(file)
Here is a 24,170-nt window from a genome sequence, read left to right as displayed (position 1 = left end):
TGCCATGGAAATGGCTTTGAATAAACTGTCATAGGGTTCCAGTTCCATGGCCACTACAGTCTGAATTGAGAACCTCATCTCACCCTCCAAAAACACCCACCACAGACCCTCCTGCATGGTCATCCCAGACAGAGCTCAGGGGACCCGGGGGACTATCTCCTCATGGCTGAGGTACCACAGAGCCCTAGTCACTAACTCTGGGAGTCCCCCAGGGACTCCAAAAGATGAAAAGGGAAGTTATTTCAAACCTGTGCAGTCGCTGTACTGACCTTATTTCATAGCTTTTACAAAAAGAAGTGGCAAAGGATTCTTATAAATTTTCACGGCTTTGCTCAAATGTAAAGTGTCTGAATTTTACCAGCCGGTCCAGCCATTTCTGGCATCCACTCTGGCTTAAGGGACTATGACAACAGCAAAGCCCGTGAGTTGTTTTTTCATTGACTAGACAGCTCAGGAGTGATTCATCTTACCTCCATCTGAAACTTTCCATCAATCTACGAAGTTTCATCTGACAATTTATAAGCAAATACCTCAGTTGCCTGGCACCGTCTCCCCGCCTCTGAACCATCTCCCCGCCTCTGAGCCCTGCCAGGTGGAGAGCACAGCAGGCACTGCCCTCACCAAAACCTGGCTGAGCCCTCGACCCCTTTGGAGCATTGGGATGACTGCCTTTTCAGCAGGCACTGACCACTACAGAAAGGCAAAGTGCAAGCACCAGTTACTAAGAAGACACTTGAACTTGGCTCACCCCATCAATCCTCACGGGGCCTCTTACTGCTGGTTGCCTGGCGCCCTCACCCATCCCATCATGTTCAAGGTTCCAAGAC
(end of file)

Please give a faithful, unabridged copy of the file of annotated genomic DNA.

Here is a 24,170-nt window from a genome sequence, read left to right as displayed (position 1 = left end):
TGCCATGGAAATGGCTTTGAATAAACTGTCATAGGGTTCCAGTTCCATGGCCACTACAGTCTGAATTGAGAACCTCATCTCACCCTCCAAAAACACCCACCACAGACCCTCCTGCATGGTCATCCCAGACAGAGCTCAGGGGACCCGGGGGACTATCTCCTCATGGCTGAGGTACCACAGAGCCCTAGTCACTAACTCTGGGAGTCCCCCAGGGACTCCAAAAGATGAAAAGGGAAGTTATTTCAAACCTGTGCAGTCGCTGTACTGACCTTATTTCATAGCTTTTACAAAAAGAAGTGGCAAAGGATTCTTATAAATTTTCACGGCTTTGCTCAAATGTAAAGTGTCTGAATTTTACCAGCCGGTCCAGCCATTTCTGGCATCCACTCTGGCTTAAGGGACTATGACAACAGCAAAGCCCGTGAGTTGTTTTTTCATTGACTAGACAGCTCAGGAGTGATTCATCTTACCTCCATCTGAAACTTTCCATCAATCTACGAAGTTTCATCTGACAATTTATAAGCAAATACCTCAGTTGCCTGGCACCGTCTCCCCGCCTCTGAACCATCTCCCCGCCTCTGAGCCCTGCCAGGTGGAGAGCACAGCAGGCACTGCCCTCACCAAAACCTGGCTGAGCCCTCGACCCCTTTGGAGCATTGGGATGACTGCCTTTTCAGCAGGCACTGACCACTACAGAAAGGCAAAGTGCAAGCACCAGTTACTAAGAAGACACTTGAACTTGGCTCACCCCATCAATCCTCACGGGGCCTCTTACTGCTGGTTGCCTGGCGCCCTCACCCATCCCATCATGTTCAAGGTTCCAAGAC